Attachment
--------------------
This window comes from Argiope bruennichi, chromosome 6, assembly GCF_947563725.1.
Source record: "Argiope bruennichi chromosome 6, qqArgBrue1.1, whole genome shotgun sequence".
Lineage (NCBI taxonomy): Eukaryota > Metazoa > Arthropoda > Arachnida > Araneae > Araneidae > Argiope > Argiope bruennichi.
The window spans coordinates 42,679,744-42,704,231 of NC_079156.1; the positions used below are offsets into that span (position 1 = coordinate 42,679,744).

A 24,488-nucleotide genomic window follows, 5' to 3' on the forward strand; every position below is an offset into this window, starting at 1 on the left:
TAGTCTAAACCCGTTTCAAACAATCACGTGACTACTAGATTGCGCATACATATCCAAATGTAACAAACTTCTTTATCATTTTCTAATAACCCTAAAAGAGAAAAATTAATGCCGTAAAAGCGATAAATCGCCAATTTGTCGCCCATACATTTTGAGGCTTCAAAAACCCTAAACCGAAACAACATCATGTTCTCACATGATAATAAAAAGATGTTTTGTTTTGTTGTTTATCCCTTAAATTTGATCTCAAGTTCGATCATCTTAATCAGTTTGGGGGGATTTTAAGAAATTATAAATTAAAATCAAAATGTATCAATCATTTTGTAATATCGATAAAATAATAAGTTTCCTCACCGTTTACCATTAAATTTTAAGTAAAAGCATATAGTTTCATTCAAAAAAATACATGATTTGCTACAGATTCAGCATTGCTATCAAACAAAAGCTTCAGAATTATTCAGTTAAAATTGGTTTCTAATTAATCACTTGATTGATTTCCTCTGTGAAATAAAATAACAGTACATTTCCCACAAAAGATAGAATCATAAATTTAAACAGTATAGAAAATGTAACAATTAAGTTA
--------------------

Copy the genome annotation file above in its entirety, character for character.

This window comes from Argiope bruennichi, chromosome 6, assembly GCF_947563725.1.
Source record: "Argiope bruennichi chromosome 6, qqArgBrue1.1, whole genome shotgun sequence".
Lineage (NCBI taxonomy): Eukaryota > Metazoa > Arthropoda > Arachnida > Araneae > Araneidae > Argiope > Argiope bruennichi.
The window spans coordinates 42,679,744-42,704,231 of NC_079156.1; the positions used below are offsets into that span (position 1 = coordinate 42,679,744).

A 24,488-nucleotide genomic window follows, 5' to 3' on the forward strand; every position below is an offset into this window, starting at 1 on the left:
TAGTCTAAACCCGTTTCAAACAATCACGTGACTACTAGATTGCGCATACATATCCAAATGTAACAAACTTCTTTATCATTTTCTAATAACCCTAAAAGAGAAAAATTAATGCCGTAAAAGCGATAAATCGCCAATTTGTCGCCCATACATTTTGAGGCTTCAAAAACCCTAAACCGAAACAACATCATGTTCTCACATGATAATAAAAAGATGTTTTGTTTTGTTGTTTATCCCTTAAATTTGATCTCAAGTTCGATCATCTTAATCAGTTTGGGGGGATTTTAAGAAATTATAAATTAAAATCAAAATGTATCAATCATTTTGTAATATCGATAAAATAATAAGTTTCCTCACCGTTTACCATTAAATTTTAAGTAAAAGCATATAGTTTCATTCAAAAAAATACATGATTTGCTACAGATTCAGCATTGCTATCAAACAAAAGCTTCAGAATTATTCAGTTAAAATTGGTTTCTAATTAATCACTTGATTGATTTCCTCTGTGAAATAAAATAACAGTACATTTCCCACAAAAGATAGAATCATAAATTTAAACAGTATAGAAAATGTAACAATTAAGTTA